I first encountered Argo on the Civo community Slack, when it was mentioned as something exciting by Alex Ellis. After reading a little about the project, I decided to try it out, and document my experience. In the following guide, we will deploy Argo to manage GitOps in Kubernetes for two different Git repository-based projects.
According to the official site:
Argo CD is a declarative, GitOps continuous delivery tool for Kubernetes.
Argo CD follows the
GitOps pattern of using
Git repositories as the source of truth for defining the desired application state, and manages the Kubernetes deployment of these applications.
Again, quoting the official site:
Application definitions, configurations, and environments should be declarative and version controlled. Application deployment and lifecycle management should be automated, auditable, and easy to understand.
An Argo deployment of an application can follow a branch of a git repository, or be pinned to a particular release. Configuration of the app will be on the basis of what is defined in the repository, and that repository only.
To follow along with this guide, you will have to have a Civo account with access to the managed Kubernetes service. If you do not yet have an account or are not in the #KUBE100 beta, you can register your interest here and benefit from free credit.
You will also need to have
kubectl installed to manage namespaces and secrets on the cluster.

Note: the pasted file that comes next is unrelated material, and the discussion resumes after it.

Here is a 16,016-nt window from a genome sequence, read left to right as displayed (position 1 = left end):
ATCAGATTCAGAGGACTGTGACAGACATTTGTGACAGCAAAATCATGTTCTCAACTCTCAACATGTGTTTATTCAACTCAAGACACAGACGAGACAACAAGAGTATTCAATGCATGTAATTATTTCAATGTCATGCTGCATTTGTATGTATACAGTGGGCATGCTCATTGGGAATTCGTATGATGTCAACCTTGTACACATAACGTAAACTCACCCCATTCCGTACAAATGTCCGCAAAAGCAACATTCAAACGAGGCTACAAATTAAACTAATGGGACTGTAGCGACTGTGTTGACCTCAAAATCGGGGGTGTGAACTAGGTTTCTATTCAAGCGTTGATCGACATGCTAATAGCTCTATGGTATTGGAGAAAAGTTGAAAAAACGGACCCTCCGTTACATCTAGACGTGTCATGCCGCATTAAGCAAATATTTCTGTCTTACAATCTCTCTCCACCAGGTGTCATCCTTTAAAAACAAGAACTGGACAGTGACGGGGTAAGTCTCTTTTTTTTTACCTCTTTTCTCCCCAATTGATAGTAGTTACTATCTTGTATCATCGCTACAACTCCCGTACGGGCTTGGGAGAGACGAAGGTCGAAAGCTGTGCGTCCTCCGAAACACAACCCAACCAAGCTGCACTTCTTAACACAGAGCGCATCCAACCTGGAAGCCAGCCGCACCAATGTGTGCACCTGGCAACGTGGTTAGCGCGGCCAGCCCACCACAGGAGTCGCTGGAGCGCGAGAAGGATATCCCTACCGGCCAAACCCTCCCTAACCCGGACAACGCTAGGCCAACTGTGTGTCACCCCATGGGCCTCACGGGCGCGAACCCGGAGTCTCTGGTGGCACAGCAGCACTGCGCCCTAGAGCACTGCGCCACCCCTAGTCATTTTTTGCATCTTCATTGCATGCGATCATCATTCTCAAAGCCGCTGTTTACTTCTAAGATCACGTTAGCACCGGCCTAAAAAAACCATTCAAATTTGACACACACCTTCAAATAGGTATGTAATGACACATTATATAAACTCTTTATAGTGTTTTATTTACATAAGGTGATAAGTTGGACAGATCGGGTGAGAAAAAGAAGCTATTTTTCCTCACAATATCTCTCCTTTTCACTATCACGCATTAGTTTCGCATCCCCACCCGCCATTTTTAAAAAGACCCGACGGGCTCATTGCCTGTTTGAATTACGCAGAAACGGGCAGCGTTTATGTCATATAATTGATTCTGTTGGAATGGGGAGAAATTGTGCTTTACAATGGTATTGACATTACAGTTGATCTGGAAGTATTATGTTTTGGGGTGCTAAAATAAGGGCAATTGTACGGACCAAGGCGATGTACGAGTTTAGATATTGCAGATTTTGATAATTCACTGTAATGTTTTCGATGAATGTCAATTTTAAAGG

Once you have an account and are looking at your account dashboard, you should have a link to the Kubernetes panel. Inside, there is the option to create a cluster that would look like this:
once created it would look like this:
Next, we will need to ensure we can manage our cluster from the command line using
kubectl. Click the link on the cluster page to download your
kubeconfig file and set it as your KUBECONFIG variable.
Once you have access to your cluster as the current context, the first thing will be, referencing the argo documentation site, to run the following in the cluster:
$ kubectl create namespace argocd $ kubectl apply -n argocd -f https://raw.githubusercontent.com/argoproj/argo-cd/stable/manifests/install.yaml
This will create a namespace with the name
argocd in our cluster, and then it will install all the necessary things for argo to run.
Once everything is displayed, we will need to get the password generated by Argo to be able to login in the interface. We will do it this way:
$ kubectl get pods -n argocd -l app.kubernetes.io/name=argocd-server -o name | cut -d'/' -f 2
Now, logging in to
Argo can be done in two ways, using your CLI or through the web interface. For access on the web there are two more options: the first is to create an ingress, explained on the Argo site. The second is to make a
kubectl in the following way, and is the one we will use to not expose argo to the wider internet: